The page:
For many people, these meaty, fatty, crispy bits of pork top a matanza’s highlights. Cooks fry up the little morsels while the rest of the meat roasts. Dipped in red chile, they make a delightful snack.
If you’re not cooking a whole hog, you can use pork belly to make this at home. You could fry the pork cubes in commercial lard, but they taste better if you take the time to cook them in their own fat, as described here.
- 1 pound pork belly
- Salt to taste
- Cut the pork into - to -inch cubes.
- In a wide, shallow pan, combine the pork and enough water to cover.
- Bring the water to a boil and reduce to a gentle simmer. Cook until all the water has evaporated and what’s left is just pork cubes and rendered fat, about 3 hours.
- Turn the heat to high and fry the pork cubes until golden brown and crispy, 3–5 minutes.
- Drain the chicharrónes briefly on paper towels and serve hot, with plenty of red chile sauce.
New Mexico Red Chile Sauce
Simple sauces like this are a mainstay of every matanza. Dip a freshly fried chicharrón into a bowl of it. Experience bliss.
Makes 4 cups
- 8 ounces (about 20–25) dried whole red New Mexican chile pods, mild, medium, hot, or a combination
- 4 cups water or chicken stock
- 2 tablespoons vegetable oil
- 1 medium onion, minced
- 3 garlic cloves, minced
- 1–2 teaspoons crumbled dried Mexican oregano or marjoram
- 1 teaspoon salt, or to taste
- Toast dried whole chile pods in a heavy skillet over medium heat until they are warm and release their fragrance, 1–2 minutes per side.
- Remove chiles from the skillet immediately. When cool enough to handle, break each pod into several pieces (wearing rubber or plastic gloves if your skin is sensitive). Discard stems and seeds.
- Warm the oil in a large saucepan over medium heat. Add onion and garlic. Sauté several minutes, until onion is limp.
- Place the chile pieces, onion, garlic, and oregano in a blender and pour in the water or stock. Puree until mostly smooth, with a few flecks of chile still visible.
- Pour chile mixture into a saucepan, then add salt. Reduce heat to medium-low and simmer. After about 15 minutes, taste the sauce and adjust seasonings. Continue simmering, for a total of 20–25 minutes.
- When ready, sauce will be cooked down enough to coat a spoon thickly but still drop off it easily. Use warm or refrigerate for later use.
Grilled Corn With Crumbled Tucumcari Cheese
Complement a meat-heavy menu with ears of fresh corn that pick up a hint of smokiness on the grill. This recipe is inspired by the classic Mexican street snack in which a slathering of crema or mayonnaise helps adhere crumbles of salty, crumbly cotija cheese. Our version calls for New Mexico feta, which is very similar.
- 4 ears corn on the cob, shucked
- 1/4 cup Mexican crema (substitute high-quality mayonnaise, or sour cream)
- 1/2 cup water-packed Tucumcari Mountain Cheese Factory Feta (or other crumbly cheese, such as cotija)
- 1/4 cup chopped cilantro
- 2 tablespoons New Mexico red chile powder
- 1 lime, cut into wedges
- Salt to taste
- Preheat a gas or charcoal grill.
- Grill the corn over high heat, 5–8 minutes, until it is cooked through and slightly charred.
- Slather the hot corn with crema, mayonnaise, or sour cream, then sprinkle with cheese, cilantro, and chile powder. Add lime and salt to taste.
Sopaipillas Stuffed with Honey Pecan Ice Cream
Golden fried pillows of dough are perfect for sopping up extra red chile or just drizzling with honey. Elevate that hot sopaipilla into a haute dessert by stuffing it with honey pecan ice cream.
- 1 1/2 cups all-purpose flour
- 1/2 cup whole wheat flour
- 1 teaspoon salt 1 teaspoon baking powder
- 1 teaspoon sugar, optional
- 2 teaspoons vegetable oil, vegetable shortening, or lard
- 1/4 cup milk or evaporated milk, room temperature
- 1/2 cup lukewarm water or more as needed
- Vegetable oil for deep frying
- Stir together flours, salt, baking powder, and sugar in a large bowl. Work in oil, using clean fingers to combine. Add milk and water, working the liquids into the flour mixture until a sticky dough forms. Pour in a bit more water if the dough doesn’t stick together as a rough, shaggy ball.
- Vigorously knead the dough on a lightly floured surface for 1 minute. The dough should be soft but a bit sturdy and no longer sticky.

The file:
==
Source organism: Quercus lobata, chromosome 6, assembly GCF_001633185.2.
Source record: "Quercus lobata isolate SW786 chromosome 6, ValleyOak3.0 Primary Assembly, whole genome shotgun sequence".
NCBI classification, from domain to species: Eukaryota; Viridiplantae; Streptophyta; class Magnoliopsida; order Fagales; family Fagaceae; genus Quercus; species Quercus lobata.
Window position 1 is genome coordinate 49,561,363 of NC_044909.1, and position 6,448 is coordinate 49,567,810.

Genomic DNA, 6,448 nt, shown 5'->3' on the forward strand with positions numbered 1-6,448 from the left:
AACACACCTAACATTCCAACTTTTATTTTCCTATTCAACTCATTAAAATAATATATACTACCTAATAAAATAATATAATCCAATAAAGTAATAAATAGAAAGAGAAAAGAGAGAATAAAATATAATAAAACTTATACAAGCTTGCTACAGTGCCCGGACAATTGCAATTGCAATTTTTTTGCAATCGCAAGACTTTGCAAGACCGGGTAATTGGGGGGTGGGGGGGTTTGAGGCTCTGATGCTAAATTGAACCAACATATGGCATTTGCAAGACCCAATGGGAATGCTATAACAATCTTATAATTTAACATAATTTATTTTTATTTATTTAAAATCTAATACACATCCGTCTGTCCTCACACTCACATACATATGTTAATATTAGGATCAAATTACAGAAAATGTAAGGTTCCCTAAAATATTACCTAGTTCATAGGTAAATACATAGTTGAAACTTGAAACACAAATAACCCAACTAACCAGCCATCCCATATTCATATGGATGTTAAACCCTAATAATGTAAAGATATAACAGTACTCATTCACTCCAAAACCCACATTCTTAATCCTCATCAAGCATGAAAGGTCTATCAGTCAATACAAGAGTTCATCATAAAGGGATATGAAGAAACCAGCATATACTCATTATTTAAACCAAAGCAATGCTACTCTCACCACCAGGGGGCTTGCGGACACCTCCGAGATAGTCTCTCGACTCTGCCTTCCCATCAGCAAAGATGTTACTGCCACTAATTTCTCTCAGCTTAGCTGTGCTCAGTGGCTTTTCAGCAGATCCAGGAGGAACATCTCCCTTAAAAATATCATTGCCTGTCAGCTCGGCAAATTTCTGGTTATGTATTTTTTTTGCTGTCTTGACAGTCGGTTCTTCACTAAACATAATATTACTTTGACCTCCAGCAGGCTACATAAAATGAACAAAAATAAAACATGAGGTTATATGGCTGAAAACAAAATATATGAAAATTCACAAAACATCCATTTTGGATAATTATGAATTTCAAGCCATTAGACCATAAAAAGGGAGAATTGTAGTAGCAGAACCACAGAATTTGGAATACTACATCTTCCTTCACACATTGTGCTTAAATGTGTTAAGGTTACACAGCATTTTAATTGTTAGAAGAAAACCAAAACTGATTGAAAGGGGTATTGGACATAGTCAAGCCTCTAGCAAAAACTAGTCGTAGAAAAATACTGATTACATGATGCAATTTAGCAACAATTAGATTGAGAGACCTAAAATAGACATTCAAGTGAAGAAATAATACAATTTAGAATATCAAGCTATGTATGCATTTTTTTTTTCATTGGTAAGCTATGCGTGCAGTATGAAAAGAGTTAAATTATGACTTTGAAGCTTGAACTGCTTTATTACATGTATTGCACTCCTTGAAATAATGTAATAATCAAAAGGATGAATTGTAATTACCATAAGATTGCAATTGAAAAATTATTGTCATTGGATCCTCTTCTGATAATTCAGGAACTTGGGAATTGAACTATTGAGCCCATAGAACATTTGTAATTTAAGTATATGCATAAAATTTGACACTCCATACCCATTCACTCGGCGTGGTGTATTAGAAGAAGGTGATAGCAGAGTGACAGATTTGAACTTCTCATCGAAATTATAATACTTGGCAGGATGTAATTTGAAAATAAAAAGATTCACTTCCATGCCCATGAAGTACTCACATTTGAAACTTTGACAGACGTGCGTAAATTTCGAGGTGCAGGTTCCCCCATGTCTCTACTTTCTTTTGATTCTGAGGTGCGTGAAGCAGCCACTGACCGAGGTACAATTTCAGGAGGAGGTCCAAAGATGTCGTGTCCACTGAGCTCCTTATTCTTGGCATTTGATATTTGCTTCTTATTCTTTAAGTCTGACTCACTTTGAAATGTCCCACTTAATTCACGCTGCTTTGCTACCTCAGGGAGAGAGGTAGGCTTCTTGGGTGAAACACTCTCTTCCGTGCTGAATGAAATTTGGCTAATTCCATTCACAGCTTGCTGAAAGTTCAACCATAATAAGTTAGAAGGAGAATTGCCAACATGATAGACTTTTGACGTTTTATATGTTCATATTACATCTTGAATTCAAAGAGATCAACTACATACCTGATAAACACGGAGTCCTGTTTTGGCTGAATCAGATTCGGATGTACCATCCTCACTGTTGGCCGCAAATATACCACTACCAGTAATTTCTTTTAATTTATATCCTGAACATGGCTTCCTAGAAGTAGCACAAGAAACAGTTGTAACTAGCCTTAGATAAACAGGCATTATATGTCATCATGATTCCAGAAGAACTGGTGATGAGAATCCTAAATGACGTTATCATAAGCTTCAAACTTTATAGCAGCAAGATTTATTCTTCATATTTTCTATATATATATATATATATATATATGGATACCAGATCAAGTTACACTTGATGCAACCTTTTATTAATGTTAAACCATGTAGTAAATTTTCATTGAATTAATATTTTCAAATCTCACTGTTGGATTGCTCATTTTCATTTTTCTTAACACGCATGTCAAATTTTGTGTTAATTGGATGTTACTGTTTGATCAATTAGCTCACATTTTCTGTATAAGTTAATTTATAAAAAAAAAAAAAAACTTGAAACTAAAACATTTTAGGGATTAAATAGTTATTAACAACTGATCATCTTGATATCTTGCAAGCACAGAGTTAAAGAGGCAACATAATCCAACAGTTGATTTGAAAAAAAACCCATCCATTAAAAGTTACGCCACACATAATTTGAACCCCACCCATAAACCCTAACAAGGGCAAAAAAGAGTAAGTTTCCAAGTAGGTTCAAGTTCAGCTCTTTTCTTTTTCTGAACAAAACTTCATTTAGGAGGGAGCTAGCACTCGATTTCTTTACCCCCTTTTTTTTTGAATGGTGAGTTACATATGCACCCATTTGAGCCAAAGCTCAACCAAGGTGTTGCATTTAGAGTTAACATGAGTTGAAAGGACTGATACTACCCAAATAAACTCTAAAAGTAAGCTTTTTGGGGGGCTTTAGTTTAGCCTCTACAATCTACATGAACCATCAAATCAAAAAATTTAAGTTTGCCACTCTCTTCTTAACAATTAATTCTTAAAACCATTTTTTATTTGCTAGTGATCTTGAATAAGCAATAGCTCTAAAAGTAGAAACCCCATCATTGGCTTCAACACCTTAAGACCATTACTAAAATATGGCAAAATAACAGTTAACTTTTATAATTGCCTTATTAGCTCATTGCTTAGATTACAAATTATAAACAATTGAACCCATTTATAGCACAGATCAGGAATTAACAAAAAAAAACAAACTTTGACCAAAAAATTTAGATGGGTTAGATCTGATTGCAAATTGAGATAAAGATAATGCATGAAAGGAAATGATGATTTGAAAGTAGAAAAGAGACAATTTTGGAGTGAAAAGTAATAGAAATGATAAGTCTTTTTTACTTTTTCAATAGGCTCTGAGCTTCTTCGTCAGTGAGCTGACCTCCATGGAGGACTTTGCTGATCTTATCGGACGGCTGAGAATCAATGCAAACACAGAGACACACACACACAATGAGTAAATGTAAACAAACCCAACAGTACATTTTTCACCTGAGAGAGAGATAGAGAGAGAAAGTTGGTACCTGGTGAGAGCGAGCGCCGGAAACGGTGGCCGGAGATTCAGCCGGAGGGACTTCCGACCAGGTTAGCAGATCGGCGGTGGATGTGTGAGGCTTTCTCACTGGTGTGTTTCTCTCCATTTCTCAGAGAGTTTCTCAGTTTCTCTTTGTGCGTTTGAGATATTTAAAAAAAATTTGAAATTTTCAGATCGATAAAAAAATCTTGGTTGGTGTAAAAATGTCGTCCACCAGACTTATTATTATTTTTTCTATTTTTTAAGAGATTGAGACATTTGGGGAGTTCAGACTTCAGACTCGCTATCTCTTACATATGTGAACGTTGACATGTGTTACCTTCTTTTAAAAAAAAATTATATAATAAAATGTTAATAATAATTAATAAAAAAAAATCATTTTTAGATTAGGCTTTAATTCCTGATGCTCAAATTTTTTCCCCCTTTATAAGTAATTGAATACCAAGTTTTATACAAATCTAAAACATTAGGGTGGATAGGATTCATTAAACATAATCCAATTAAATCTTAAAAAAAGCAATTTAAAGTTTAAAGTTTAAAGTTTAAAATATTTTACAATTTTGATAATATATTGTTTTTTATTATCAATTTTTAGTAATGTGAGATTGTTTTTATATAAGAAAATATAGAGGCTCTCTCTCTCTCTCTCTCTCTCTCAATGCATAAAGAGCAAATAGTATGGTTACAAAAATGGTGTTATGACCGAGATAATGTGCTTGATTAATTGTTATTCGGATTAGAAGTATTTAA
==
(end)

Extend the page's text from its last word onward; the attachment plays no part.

- Let dough rest, covered with a damp cloth, for 15 minutes. Divide it into 3 balls, cover them with a damp cloth, and let them rest for another 15–30 minutes.
- Roll each ball on a lightly floured surface into a circle or rectangle approximately -inch thick. If you have a tortilla roller, use it rather than a heavier rolling pin, which compacts the dough. Trim off ragged edges and discard them. (Rerolling the dough toughens it.) Cut each portion into 4 wedges or rectangles.
- Heat at least 3 inches of oil in a heavy, high-sided saucepan or skillet to 400°. Slip 1 or 2 pieces of dough into the oil. After sinking briefly, the sopaipillas should begin to balloon and rise back to the surface. Once they bob to the top, carefully spoon oil over them for the few seconds it takes to fully puff. Turn them over with a long-handled slotted spoon and cook until golden. Drain on paper towels.
- Stuff the hot sopaipillas with ice cream and serve immediately.
Honey Pecan Ice Cream
A slight saltiness highlights the sweetness of the honey in this ice cream. You can add a teaspoon of ground cinnamon if you like—whisk it in with the yolks.
Makes 1 quart
- 1 1/2 cups whole milk
- 1 1/2 cups heavy cream
- 2/3 cup New Mexico honey
- 4 egg yolks
- 1/2 teaspoon salt
- 1/2 cup chopped toasted pecans
- In a medium saucepan over medium heat, combine milk, cream, and honey. Bring to a simmer.
- Meanwhile, whisk egg yolks and salt in a mixing bowl.
- Remove milk mixture from heat. Whisking the eggs constantly, use a ladle to add about 1 cup of the hot milk to them, a little at a time. This tempers the eggs so they don’t curdle.
- Pour egg mixture into the saucepan. Cook over low heat, stirring with a spatula, 5–8 minutes, until mixture thickens and coats the back of a spoon.
- Remove the custard from the heat, pour it into a bowl, and refrigerate until completely cool.
- Process the custard in an ice cream maker according to manufacturer’s instructions.
- About 2 minutes before the ice cream is done, add the pecans.
- Scrape the ice cream into a sealable container and freeze for 2 hours.
Fall is a great time to hit up a matanza, especially during an election year, when local politicians and community organizations use pork and chile as reliable lures to their events. If you want to throw one of your own, Keller’s Farm Stores in Albuquerque usually have whole hogs on hand, but call ahead to make sure they’ve got the size you want. Special orders take a week or two. The price varies by weight, but as an example, a 50-pound hog would cost a little less than $250 and a 100-pound hog about $300. (505) 294-1427; kellersfarmstores.com
Let others do the roasting—competitively—at the 18th annual World’s Largest Matanza, in Belén’s Eagle Park, January 27, 7 a.m.–3 p.m.; $15 (plus parking); on Facebook